861.24/1364: Telegram

The Consul General at Vladivostok ( Ward ) to the Secretary of State

8. During mid-August 1942 I was informed by an unofficial source that Japan was selling crude rubber to the Soviet Union and this information has been repeated to me from time to time by other unofficial sources, but I have been able to obtain no evidence definitely confirming this information nor have I been able to ascertain the quantity involved or whether the shipments entered the Soviet Union through Vladivostok or some other Soviet far eastern port or by land over the Manchukuo frontier. Since early October I have heard repeatedly from unofficial sources that Japan is selling light duty tires to the Soviet Union and that some of these tires are in use on passenger automobiles at Vladivostok. Several informants allege that during the past 5 to 6 months they have seen new tires of Japanese manufacture [Page 755] on passenger cars in Vladivostok and one informant alleges that he has seen new tires bearing the brand of a Yokohama tire company. One informant now alleges that he has learned that the Soviet Government purchased half a million tires from Japan in September 1942. Neither [garbled]85 or any American member of my staff has identified any tire in Vladivostok during recent months as of Japanese manufacture.

I have seen no raw rubber in the port since the summer of 1941 and while I have seen a hundred tons or more of heavy duty tires stocked in sheds in the port within the past 4 months all that I was able to approach sufficiently close to identify were of United States manufacture. Since I am accorded access to the port only rarely and on those occasions my movements are restricted to definite areas and I am constantly under close surveillance I have no opportunity to observe most of the goods stored therein.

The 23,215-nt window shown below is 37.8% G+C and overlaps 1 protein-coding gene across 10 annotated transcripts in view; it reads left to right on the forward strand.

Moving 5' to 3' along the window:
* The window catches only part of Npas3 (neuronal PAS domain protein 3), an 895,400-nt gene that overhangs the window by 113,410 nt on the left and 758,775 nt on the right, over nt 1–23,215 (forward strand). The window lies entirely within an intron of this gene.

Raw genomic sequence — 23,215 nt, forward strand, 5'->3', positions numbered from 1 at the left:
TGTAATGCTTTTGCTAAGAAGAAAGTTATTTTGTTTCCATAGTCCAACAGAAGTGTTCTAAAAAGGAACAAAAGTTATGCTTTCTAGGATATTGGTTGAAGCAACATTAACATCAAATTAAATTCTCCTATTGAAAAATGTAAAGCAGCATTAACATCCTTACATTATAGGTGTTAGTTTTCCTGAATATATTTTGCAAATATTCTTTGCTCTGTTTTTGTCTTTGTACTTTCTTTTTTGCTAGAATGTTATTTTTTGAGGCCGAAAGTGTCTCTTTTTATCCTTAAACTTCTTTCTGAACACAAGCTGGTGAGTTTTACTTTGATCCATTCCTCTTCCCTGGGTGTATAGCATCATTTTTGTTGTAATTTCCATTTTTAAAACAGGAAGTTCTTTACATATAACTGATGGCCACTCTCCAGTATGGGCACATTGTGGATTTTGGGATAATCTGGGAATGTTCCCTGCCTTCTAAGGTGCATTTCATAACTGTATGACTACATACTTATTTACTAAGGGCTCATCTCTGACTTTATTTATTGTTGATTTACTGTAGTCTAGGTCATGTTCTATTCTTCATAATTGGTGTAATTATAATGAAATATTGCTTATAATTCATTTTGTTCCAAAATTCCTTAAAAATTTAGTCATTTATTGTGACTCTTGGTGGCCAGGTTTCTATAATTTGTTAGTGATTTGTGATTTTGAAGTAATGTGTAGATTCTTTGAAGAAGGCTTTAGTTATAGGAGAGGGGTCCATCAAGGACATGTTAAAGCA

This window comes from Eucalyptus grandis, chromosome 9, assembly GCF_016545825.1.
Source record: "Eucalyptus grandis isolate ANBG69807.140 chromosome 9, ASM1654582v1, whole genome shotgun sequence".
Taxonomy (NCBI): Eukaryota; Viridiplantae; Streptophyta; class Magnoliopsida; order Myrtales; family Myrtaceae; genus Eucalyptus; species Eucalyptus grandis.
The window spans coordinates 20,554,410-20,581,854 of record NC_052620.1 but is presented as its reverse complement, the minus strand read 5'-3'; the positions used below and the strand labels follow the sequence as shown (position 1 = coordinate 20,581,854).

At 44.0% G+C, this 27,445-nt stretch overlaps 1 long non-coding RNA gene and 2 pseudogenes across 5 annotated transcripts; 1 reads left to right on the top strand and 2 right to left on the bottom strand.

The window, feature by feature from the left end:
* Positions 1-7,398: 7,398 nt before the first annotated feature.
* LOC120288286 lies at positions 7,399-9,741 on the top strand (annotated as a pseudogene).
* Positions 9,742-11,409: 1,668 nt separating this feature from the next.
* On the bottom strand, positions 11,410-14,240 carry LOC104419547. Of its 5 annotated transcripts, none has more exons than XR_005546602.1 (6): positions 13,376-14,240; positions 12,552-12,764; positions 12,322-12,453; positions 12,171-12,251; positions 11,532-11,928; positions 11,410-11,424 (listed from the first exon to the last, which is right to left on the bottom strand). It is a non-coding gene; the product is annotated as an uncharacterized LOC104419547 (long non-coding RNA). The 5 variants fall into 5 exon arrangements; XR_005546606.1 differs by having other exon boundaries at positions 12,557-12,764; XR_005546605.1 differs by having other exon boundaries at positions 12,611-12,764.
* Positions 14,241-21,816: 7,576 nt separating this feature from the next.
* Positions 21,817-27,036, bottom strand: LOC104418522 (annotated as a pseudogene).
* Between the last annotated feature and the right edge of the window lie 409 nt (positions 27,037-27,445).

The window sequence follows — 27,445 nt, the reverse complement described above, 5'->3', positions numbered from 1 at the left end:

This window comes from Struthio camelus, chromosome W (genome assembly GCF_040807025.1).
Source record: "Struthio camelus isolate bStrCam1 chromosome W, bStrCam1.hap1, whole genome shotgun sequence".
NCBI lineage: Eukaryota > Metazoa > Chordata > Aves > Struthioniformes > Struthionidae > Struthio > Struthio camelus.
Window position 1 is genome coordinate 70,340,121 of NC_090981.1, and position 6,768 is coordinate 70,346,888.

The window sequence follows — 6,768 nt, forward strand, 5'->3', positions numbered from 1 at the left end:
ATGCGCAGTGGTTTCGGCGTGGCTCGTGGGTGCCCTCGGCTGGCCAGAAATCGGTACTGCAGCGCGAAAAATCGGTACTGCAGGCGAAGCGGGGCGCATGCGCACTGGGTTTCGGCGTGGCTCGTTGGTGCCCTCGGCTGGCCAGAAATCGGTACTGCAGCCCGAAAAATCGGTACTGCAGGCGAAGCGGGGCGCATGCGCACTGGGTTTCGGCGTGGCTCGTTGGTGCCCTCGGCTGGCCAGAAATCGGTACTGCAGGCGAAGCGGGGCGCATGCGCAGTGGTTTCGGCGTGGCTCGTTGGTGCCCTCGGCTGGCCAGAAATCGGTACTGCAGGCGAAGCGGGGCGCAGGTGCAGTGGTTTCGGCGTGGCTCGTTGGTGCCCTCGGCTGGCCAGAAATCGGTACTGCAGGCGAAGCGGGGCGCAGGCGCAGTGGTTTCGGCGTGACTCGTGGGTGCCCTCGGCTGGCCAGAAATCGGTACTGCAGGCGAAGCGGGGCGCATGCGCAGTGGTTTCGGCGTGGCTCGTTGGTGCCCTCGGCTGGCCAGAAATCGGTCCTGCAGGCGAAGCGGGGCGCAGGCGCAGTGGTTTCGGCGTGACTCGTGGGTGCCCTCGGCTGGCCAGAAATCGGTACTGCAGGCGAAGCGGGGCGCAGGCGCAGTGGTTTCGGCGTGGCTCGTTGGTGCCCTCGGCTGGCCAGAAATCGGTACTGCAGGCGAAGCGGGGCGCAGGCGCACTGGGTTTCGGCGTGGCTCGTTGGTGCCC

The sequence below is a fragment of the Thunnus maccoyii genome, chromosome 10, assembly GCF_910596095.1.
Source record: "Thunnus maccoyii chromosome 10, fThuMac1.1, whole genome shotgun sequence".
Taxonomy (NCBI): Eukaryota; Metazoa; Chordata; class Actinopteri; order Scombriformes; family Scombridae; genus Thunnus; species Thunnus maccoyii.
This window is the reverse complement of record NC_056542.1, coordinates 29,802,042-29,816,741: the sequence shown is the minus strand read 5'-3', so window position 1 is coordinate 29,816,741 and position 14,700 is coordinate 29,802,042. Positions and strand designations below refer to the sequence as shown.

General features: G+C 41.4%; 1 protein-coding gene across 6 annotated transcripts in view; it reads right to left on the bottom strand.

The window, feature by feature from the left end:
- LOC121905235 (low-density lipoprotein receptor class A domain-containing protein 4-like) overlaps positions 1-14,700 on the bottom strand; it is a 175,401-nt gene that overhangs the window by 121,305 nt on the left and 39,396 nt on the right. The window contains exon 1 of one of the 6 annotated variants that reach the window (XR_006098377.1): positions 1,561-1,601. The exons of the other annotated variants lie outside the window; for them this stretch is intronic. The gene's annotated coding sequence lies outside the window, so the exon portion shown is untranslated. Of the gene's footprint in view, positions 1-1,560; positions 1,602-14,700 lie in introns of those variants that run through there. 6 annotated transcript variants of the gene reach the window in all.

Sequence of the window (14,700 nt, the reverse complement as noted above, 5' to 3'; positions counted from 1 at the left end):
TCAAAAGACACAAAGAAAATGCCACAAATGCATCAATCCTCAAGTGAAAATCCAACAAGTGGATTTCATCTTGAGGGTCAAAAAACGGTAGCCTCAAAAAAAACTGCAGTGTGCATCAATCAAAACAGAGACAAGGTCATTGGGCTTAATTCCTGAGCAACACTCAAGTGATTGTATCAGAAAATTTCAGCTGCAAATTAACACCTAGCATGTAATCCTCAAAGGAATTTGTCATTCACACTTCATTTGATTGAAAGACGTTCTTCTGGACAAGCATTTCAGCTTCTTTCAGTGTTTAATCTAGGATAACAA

Information requested in Department’s 7 of March 2486 will be cabled if obtainable.

  1. The name of a diplomatic officer was probably intended here; presumably the name was that of Warwick Perkins, then First Secretary of Embassy in the Soviet Union assigned as Administrative Officer and Chief of the Consular Section in the Embassy.
  2. This telegram read: “Please cable any available information as to dates and tonnages of arrivals of rubber in Vladivostok from Japan or occupied territories during last 12 months.” (861.24/1363a)